Bolton woman’s death was caused by heart failure and not tanning injections

An inquest into the tragic death of a young woman from Bolton who collapsed at a tanning salon has heard that she passed away due to severe heart failure.

Jenna Vickers, 26, was visiting the Tantastic salon on Bury Road, Breightmet, on Monday September 3 last year for one of her two weekly sessions at the salon. Manager Lisa Rourke raised the alarm after Jenna had not come out of the booth over ten minutes after she was due to finish her 12-minute tanning session.

However, despite her best efforts, Ms Rourke was unable to open the door to get inside to Jenna and frantically phoned for an ambulance. Paramedics attempted to revive Miss Vickers for 30 minutes but she was declared dead at the scene.

Initially, it was speculated that Miss Vickers may have passed away after an adverse reaction to tanning injections she had obtained from an overseas website which has since been shut down.  However, at Tuesday’s inquest, Bolton’s assistant deputy coroner, Alison Hewitt ruled this theory out.

Miss Vickers, from Breightmet, had been injecting herself with unlicensed tanning drug Melanotan — a synthetic hormone that triggers the production of melanin, the pigment responsible for darkening the skin following exposure to sunlight. The drug comes in two forms – Melanotan 1 and Melanotan 2, with the latter being the strongest of the two types.

Health experts have repeatedly criticised the self-injected Melanotan products, which are illegal in the UK but can still be bought from other countries. In addition to the massive danger of using your own needles, severe side-effects from such products can range from nausea to headaches and various other ‘potentially dangerous’ unknown outcomes.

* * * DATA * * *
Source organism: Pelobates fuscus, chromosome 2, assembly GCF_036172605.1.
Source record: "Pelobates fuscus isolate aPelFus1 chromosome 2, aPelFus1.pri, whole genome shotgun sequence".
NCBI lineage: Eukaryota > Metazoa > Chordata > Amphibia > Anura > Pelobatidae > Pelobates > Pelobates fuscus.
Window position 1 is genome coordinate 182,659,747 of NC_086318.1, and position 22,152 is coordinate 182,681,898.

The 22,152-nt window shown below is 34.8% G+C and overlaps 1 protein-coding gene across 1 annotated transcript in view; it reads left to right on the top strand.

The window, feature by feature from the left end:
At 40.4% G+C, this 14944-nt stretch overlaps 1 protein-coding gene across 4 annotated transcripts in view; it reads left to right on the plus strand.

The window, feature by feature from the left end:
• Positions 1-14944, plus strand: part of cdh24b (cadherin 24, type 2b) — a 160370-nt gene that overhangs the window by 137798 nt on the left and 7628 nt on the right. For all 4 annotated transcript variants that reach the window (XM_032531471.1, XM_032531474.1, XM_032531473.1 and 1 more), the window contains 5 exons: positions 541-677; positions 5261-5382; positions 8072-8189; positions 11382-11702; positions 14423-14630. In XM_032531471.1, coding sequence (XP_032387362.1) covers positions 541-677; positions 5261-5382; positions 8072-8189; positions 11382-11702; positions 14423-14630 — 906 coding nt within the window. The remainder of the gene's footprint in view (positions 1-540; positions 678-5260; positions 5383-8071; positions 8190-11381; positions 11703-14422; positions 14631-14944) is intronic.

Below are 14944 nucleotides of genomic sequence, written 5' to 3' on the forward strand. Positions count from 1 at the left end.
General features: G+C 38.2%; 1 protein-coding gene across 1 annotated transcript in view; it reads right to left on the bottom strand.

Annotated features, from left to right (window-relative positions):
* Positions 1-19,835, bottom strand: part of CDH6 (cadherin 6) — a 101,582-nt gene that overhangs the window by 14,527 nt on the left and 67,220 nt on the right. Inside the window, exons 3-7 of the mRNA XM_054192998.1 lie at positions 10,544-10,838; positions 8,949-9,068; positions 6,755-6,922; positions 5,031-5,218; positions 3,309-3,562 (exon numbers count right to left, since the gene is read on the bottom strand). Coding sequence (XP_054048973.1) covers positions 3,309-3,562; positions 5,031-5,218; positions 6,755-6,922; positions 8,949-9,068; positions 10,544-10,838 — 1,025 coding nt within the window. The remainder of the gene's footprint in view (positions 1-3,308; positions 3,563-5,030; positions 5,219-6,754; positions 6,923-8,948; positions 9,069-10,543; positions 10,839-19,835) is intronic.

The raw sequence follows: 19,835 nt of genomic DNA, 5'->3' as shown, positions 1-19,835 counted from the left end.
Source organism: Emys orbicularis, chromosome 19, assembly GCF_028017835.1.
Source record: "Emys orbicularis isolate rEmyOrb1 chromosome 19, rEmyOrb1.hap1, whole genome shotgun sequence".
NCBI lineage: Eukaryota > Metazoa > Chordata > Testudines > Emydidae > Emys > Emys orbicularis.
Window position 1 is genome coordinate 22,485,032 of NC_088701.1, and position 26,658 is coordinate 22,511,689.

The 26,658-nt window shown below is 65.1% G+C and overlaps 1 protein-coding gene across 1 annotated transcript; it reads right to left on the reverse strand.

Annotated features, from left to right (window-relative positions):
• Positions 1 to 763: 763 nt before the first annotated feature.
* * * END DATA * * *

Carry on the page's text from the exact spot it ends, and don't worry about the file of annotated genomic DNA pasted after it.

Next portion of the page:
Miss Vickers’ fiancé, Brian Watson, confirmed although Jenna had never previously fainted when with him, she had complained of frequent headaches.

He said: “She was jealous because I could get a tan and she couldn’t. She had bought a couple of vials in the past couple of months. She would inject every two or three days. The night before, I had finished work and got home. We would normally take the dogs out and have tea and then settle down to watch TV.  It was a normal evening. She would normally do it (inject) before she went to bed. That night she complained about having a pain in her chest but that was before the injections. It must have been between 7.30 pm and 9pm. She was sitting on the couch and she just grabbed her chest and said “ow”. She said she had a pain and I asked if I needed to call paramedics, but she said no, she would be fine and it was gone in 10 minutes. I thought it was indigestion. The pain must have been quite bad. She kept them in the fridge and would take them out half an hour before. I had taken one and they sting. She would say it was stinging her.”

Dr Patrick Waugh, pathologist at the Royal Bolton Hospital, said Jenna had died of severe heart failure caused by her obesity. She had weighed 25-stone at the time of her death, and a body mass index of 58. A healthy body mass index is typically defined as being in the range of 18.5 to 25.

Most of her organs were also enlarged, especially her heart, making her at high risk of succumbing to sudden death from heart failure.

Dr Waugh told the jury at the inquest: “It remains that there is insufficient information in respect of Melanotan 2 to allow any realistic assessment of its significance in the death of Jenna. The possibility of adverse reaction to Melanotan can’t be excluded, but there is no evidence to suggest it does. I can’t link it to the medical cause of death. The literature is not there or substantiates a causal link to sudden death. I would say it has nothing to do with her death, that would be my conclusion.”

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